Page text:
Most of Melville’s films dwell in the shadowy world of men who live close to death – gangsters, cops, French Resistance fighters. They usually unfold in B&W, methodically, in stories told like a procedural. His characters often drive around in big American cars, finned gas guzzlers from the late 1950s and early 1960s, and Melville likes to shoot them externally through the front window and internally from the back seat. He’s fond of long looks filled with unspoken words, and of scenes of dancing girls in clubs. But even fonder of jazz, which he uses extensively in the films I was able to preview for the TIFF retrospective.
Melville himself stars in Two Men in Manhattan (July 9), as a journalist for Agence France Press dispatched by his employer to investigate the disappearance of a French delegate to the United Nations. Released in 1959 (but more importantly, shot in Manhattan in November and December 1958), this noirish B-movie looks terrific, the authentic footage of NYC exquisitely beautiful and time-capsule worthy. The journalist turns to an alcoholic photographer pal (Pierre Grasset) for help in the case – he’s got photos of the diplomat with three different women (possible mistresses) – and the duo set out to cherchez la femme. One of these women is a jazz singer with a light, dusky voice (played by Glenda Leigh), who they meet during a recording session of Street in Manhattan at Capitol Records. (Leigh was still active in Florida as recently as 2013.)
The evocative score is by Christian Chevallier and Martial Solal (who also wrote the score for Godard’s Breathless, Melville’s Léon Morin, Priest and Bertolucci’s The Dreamers). From the opening trumpet underneath footage of Times Square, you know immediately that you’re in New York in the 1950s. The trumpet theme recurs periodically as the city is unveiled from the UN to Greenwich Village, including contemporaneous marquees of movies featuring the likes of Jeff Chandler and Esther Williams. But it’s images of Times Square and 42nd Street that jump out like time-lapse photography. Two Men in Manhattan may not have the gravitas of Army of Shadows, the elegance of Bob le flambeur (July 7) or the gangster demi-monde of Le Doulos (July 29), Le Deuxième Souffle (July 25) and The Red Circle (July 28), but it’s a jewel in its own right and not to be missed on the big screen.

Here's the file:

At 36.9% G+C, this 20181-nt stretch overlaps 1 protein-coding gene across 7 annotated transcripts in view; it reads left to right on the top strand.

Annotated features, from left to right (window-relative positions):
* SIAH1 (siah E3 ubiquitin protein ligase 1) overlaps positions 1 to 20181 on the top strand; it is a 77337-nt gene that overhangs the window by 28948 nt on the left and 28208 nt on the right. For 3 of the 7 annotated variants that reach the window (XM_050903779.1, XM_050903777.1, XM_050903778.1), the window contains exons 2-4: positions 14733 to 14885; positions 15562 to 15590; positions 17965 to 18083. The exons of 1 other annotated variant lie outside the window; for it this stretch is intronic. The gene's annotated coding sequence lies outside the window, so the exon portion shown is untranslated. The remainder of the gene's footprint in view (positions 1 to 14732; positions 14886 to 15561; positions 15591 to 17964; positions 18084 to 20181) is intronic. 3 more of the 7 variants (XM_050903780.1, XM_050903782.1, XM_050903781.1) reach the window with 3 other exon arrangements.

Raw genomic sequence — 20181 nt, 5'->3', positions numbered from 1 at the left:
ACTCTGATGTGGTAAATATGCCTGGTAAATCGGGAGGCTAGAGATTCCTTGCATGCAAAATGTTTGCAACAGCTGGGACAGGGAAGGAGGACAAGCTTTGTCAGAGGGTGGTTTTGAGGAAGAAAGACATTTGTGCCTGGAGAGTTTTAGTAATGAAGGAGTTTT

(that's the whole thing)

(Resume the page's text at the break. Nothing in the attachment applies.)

Army of Shadows (June 30; July 30) is an unmissable portrait of a handful of French Resistance fighters (Lino Ventura and Simone Signoret star) inexorably doomed in the early days of the movement; Léon Morin, Priest (July 16) also takes place during the German Occupation which serves as backdrop to its erotically charged tale of a lapsed Catholic-turned-Communist widow (Emmanuelle Riva, fresh from Hiroshima, mon amour) and the intellectually engaged priest (Jean-Paul Belmondo, fresh from Breathless) who rekindles her faith.
The series opened with a 35mm print of Le Samouraï (June 29; August 19), a film that influenced John Woo and Jim Jarmusch among others. Its ultra-cool hitman is played by the magisterial Alain Delon, his screen presence at its peak. The jazz-based score, filled with foreboding that mirrors the psyche of its protagonist, is by François de Roubaix. In Melville’s last film, Un Flic, Delon is a cop who plays piano for his mistress (Catherine Deneuve), the girlfriend of his prey (Richard Crenna, whose craggy face can’t be dubbed the way his voice is). Michel Colombier’s score was his first for Melville (who never used any composer more than twice) but followed in the jazz footsteps of most of its predecessors since Eddie Barclay and Jo Boyer’s memorable work in Bob le flambeur.
TIFF’s retrospective on the work of Jean-Pierre Melville runs until August 19 at the TIFF Bell Lightbox. For more information, visit http://www.tiff.net/#series=army-of-shadows-the-films-of-jean-pierre-melville.
Paul Ennis is the managing editor of The WholeNote.